The Tulse Hill Tavern 5 (with Tom Weeitch, Brian Hacker and Ken Steadman - the part of John Clout was taken by Boof centre stage! Together again after 47 years!!
Once again, I'm writing at 34,000 feet, somewhere over the vastness of Australia as we fly from Sydney to Bangkok. Our time in Australia is over and although we are looking forward to the next part of the adventure, we have left all our friends
and our great memories behind with much sadness, especially Martin who has a long-standing affection for Australia and Sydney, in particular.
We spent our last week in Australia with Brian and Robyn Hacker, at their home in St Ives, northern Sydney.
Brian is one of Martin's very oldest friends, from school days. Way back in the sixties, Martin, Brian and three other Likely Lads, Ken, Tom and John, spent many happy hours in the pub planning their exciting futures and the upshot was that Martin emigrated
as a £10 Pom to Australia, closely followed by Brian, where they befriended Helen and Liz (not me), two of the nurses next door. Helen and Liz took trips to England, where they gathered up Ken and Tom and returned to Australia, to live
happily ever after. Martin, of course, went to PNG after three years in Sydney and collected his lasting souvenir (me this time!) there. The only one not to live in Australia is John, and while he has visited with his wife, Jen, the original
five lads have never been together since those days in 1968 in south London. That was meant to happen last week in the second Grand Reunion of our trip but, unfortunately, John tore his Achilles tendon and was unable to make the journey. (It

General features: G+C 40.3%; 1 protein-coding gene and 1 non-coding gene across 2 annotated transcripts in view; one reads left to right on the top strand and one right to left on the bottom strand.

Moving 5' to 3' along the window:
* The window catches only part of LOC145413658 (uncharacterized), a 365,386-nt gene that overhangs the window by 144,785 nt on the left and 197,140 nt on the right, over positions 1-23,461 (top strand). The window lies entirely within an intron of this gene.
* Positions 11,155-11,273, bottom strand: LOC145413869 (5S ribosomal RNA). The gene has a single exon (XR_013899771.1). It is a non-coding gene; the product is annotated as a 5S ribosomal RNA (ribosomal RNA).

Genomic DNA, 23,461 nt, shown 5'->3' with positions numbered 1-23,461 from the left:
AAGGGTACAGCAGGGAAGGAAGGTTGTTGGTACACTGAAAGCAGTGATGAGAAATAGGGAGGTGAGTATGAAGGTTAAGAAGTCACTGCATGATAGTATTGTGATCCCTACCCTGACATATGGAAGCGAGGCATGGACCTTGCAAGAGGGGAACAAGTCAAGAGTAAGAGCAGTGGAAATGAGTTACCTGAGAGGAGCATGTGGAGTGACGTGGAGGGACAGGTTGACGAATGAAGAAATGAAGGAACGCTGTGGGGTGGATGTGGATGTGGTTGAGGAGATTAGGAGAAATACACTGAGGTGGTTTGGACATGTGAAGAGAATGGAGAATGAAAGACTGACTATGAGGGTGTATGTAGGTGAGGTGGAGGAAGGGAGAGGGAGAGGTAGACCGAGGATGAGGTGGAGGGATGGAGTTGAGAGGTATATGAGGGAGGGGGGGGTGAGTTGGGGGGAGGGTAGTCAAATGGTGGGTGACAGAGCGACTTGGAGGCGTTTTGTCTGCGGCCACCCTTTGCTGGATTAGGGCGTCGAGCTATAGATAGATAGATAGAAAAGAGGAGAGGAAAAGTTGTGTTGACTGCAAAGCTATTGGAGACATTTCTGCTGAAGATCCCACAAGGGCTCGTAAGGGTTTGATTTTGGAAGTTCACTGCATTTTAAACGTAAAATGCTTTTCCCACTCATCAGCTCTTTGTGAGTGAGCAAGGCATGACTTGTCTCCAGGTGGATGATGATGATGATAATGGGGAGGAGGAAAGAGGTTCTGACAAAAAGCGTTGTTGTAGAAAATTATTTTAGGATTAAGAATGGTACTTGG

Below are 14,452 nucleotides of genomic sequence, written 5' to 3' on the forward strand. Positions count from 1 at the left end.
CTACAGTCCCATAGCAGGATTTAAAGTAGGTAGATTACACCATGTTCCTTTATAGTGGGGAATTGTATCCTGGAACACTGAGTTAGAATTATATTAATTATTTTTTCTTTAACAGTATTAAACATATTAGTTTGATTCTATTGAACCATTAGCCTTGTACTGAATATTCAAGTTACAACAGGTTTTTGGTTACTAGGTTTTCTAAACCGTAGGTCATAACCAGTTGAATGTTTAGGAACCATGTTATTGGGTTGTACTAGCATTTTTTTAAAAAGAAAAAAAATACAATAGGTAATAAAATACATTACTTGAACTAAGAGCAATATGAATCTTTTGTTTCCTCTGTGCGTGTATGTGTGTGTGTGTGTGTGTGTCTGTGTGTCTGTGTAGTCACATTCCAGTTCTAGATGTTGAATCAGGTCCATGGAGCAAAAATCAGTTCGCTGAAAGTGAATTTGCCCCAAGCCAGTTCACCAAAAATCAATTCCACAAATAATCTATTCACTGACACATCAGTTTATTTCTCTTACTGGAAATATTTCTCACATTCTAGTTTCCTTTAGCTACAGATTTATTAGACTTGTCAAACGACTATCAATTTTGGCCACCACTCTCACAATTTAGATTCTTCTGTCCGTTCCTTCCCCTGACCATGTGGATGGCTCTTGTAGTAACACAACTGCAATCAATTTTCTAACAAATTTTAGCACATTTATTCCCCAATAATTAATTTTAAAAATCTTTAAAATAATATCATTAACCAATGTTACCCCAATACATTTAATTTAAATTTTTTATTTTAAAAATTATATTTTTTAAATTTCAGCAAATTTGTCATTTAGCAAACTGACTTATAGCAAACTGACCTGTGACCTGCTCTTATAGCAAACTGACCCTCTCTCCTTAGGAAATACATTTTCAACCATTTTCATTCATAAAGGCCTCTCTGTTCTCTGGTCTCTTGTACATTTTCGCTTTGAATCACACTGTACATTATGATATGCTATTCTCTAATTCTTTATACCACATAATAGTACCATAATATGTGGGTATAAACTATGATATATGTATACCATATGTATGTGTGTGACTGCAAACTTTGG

confirms thoughts that exercise is bad for one's health). A great shame and disappointment all round, but they did manage a joint phone call on the evening when Brian and Robyn hosted a splendid curry night and for the rest of the evening and again on
the Sunday over lunch, the Fab Four relived their misspent youth.
Our very last day was spent with Brian and Robyn on the Hawkesbury River. Every day since 1910, a boat has delivered mail bags to various isolated communities up the river.
This has now been turned into a commercial venture by taking passengers as well as still delivering the post, plying them with coffee and lunch and giving an informative commentary. The Hawkesbury played an important part in the colony's early development,
as a route to more fertile agricultural land, so as well as fabulous scenery (high sandstone cliffs covered with dense bush), the history is interesting too. Book lovers - check out "The Secret River" and "Sarah Thornhill" by Kate Grenville. After
a very mixed Easter weekend, weather-wise, it was a beautiful morning, with a dramatic storm sweeping in just as we got to the end. A perfect end to four wonderful months.
Apart from those social get-togethers, and another lovely farewell meal
with John Piccles, Alison Pert and Rod Sims, we had a quiet week in St Ives. We've done the sight-seeing, caught up with all the friends, done the washing and ironing and sent home seven parcels of books, warm clothes and various bits and pieces accumulated
along the way. We are now travelling relatively light and hope to remain that way around Asia. To all of you who shared your homes or meals with us over the past few months, thank you again for making us feel so welcome. Keep your promises
to come and see us in Devon! As I said, we are sad to leave, but already have a short list of things we want to do on our next visit.
Meanwhile, we have some exciting weeks ahead of us, then home. Dare I say it? I'm beginning to look
forward to getting home!